Original Articles

Whither civilian governance?

By Raza Rumi

Cross Posted from Pakteahouse

While the gurus of security and international affairs continue to unpack and make sense of the high-profile and much-hyped Pak-US ’strategic dialogue’, the people of Pakistan continue to ask questions about its direct relevance to their lives. If increased US investment in the energy sector and other poverty alleviation programmes would be outcomes of this exercise, perhaps there may be some hope for an ordinary Pakistani. However, it appears that the process of dialogue has harped on familiar tunes, adding to the sound and fury that defines Pak-US relations.

If anything, the re-emergence of the Pakistan Army’s ascendancy over national affairs has been a direct result of the much touted “strategic” dialogue. The Pakistan Army and its leadership have already taken over the foreign policy and recent developments suggest that their command and control over domestic policies of public interest remains as entrenched as ever. Whether this pertains to the meeting of top bureaucrats presided over by the Chief of the Army Staff, or the capitulation of the civilian government before the obsessively India-centric policy of our military-bureaucratic establishment, we are sure about who is calling the shots in the Land of the Pure.

Sadly, this viewpoint is now fully backed by an ultranationalist media posing as a neo-saviour of the country. Many leading journalists have openly welcomed the indirect takeover of the national policy process by the khakis . Given our history, the Pakistan Army has and will continue to play an important role in national politics. But, the resumption of civilian governance in 2008 resulted in a faint hope that Pakistan might witness key policy-shifts that were creative and different from the past trajectories. All such hopes have been dashed, for we continue to be mired in a situation where the political elites continue to wrangle and where the well-known, twisted civil-military relationship haunts us once again. The people of Sindh, Balochistan and the NWFP fail to understand why the hate-and-get-India campaign should be central to our Afghan policy. Whatever happened to the declarations made by President Zardari in 2008 about a radical departure on our India policy? We have to be realistic and cognizant of the fact that there is no alternative for a country like Pakistan except to pursue peaceful coexistence with its neighbours and solve problems through means other than strategic machinations.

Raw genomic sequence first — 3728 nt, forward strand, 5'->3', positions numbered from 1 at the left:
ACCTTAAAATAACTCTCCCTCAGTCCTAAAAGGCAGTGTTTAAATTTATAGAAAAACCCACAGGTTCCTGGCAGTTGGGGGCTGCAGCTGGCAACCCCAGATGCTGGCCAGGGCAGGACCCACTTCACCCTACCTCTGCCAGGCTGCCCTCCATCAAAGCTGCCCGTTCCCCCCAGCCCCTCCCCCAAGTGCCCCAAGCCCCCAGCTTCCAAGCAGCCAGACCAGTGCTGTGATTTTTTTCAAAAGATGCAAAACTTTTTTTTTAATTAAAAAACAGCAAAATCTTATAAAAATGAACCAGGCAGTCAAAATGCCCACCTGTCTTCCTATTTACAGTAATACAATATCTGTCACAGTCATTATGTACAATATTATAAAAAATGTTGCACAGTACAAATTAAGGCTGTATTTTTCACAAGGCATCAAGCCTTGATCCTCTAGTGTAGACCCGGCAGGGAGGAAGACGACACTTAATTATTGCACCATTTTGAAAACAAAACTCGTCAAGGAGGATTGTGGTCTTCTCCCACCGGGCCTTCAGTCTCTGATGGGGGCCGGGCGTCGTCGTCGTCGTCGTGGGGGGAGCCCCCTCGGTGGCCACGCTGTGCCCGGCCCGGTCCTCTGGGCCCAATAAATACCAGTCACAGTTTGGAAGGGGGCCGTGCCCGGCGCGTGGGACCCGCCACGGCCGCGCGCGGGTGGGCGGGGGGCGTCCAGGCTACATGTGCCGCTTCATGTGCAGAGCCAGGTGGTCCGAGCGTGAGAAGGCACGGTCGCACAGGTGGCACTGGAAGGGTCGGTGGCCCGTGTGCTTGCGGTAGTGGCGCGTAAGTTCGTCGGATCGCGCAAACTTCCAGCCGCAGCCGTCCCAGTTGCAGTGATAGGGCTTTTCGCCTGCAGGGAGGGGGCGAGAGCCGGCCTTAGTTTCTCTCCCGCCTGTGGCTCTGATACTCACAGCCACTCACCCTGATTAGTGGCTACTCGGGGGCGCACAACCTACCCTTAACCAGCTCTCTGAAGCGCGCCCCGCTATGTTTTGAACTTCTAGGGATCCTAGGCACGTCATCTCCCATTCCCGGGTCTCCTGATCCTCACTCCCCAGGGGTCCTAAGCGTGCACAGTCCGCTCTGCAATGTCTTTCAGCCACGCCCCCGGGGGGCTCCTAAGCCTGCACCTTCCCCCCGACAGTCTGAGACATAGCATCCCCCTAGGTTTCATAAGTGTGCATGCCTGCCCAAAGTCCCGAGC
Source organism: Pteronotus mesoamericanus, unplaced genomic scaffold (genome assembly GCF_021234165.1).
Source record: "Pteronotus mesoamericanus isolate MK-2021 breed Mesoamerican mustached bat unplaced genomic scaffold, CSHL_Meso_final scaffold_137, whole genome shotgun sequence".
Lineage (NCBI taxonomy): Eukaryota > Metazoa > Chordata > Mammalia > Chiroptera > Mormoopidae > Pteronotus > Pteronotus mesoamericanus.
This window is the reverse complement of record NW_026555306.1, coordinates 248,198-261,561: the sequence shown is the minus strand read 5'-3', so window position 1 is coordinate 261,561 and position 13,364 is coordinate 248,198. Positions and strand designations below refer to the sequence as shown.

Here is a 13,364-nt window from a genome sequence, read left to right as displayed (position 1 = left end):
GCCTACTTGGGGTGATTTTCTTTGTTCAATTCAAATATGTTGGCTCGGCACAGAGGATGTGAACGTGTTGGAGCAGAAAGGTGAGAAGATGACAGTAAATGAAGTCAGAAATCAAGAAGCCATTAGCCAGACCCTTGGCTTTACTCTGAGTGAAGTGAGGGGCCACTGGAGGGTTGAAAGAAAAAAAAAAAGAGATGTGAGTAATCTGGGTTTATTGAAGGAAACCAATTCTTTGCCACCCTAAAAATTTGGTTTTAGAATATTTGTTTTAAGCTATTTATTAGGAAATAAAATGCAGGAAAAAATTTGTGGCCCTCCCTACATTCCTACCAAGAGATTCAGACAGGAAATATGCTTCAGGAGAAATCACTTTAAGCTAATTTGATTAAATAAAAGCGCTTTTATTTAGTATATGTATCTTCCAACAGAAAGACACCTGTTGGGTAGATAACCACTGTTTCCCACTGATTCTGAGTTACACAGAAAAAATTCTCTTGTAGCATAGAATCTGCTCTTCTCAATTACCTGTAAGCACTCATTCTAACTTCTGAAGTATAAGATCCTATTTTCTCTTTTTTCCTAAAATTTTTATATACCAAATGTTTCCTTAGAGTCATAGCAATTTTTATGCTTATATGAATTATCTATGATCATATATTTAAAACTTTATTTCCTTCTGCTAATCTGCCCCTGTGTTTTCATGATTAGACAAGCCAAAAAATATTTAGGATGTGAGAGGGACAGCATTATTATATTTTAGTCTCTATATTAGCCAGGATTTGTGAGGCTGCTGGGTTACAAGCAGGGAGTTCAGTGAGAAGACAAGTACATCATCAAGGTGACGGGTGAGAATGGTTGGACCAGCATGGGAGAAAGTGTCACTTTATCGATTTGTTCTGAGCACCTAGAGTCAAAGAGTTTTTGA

The US is keen to make a deal with the Pakistan Army in a new civilian format. That may well be a short-term objective of the US establishment. However, the US is once again displaying its oblivion to history by agreeing to play ball with the khakis only. The US will always be viewed with skepticism by Pakistan’s exploding populace that now comprises a powerful group of young men and women with little hope in their country’s future (recent youth surveys testify to this fact). In addition, the rise of Islamism, thanks in part to another short-term strategy of the US to fight the Cold War as it turned a blind eye to the mock Islamisation under the Zia and later regimes, will pose a greater threat to the strategic objectives of the US in the region. Clichéd as it may sound, the Af-Pak conundrum cannot be resolved without the inclusion of the peoples of Pakistan in the decision-making process. Sadly, the parameters of policy engagement refuse to change and the political elites are once again giving in to the national security-led definitions of Pakistani statehood and society.

The partners embroiled in various strategic dialogue[s] need to learn three clear lessons of Pakistani history. First, militarisation of Pakistani society is neither in the interest of the hapless Pakistani population, nor their global allies and patrons. Second, Islamism is a brutal reality that cannot be tackled without a robust and secular political society in Pakistan. Last, Pakistan and Afghanistan’s problems can only be sorted out in the long-term by involving the regional powers such as Iran and India. Therefore, bilateral engagement needs to take place within a regional cooperation framework, based on the imperatives of trade, development and peace-building.

First published in The Friday Times

Raza Rumi is a policy advisor and a writer based in Lahore. He blogs at www.razarumi.com and edits Pak Tea House & Lahore Nama e-zines

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  • A man of destiny By Ayesha Siddiqa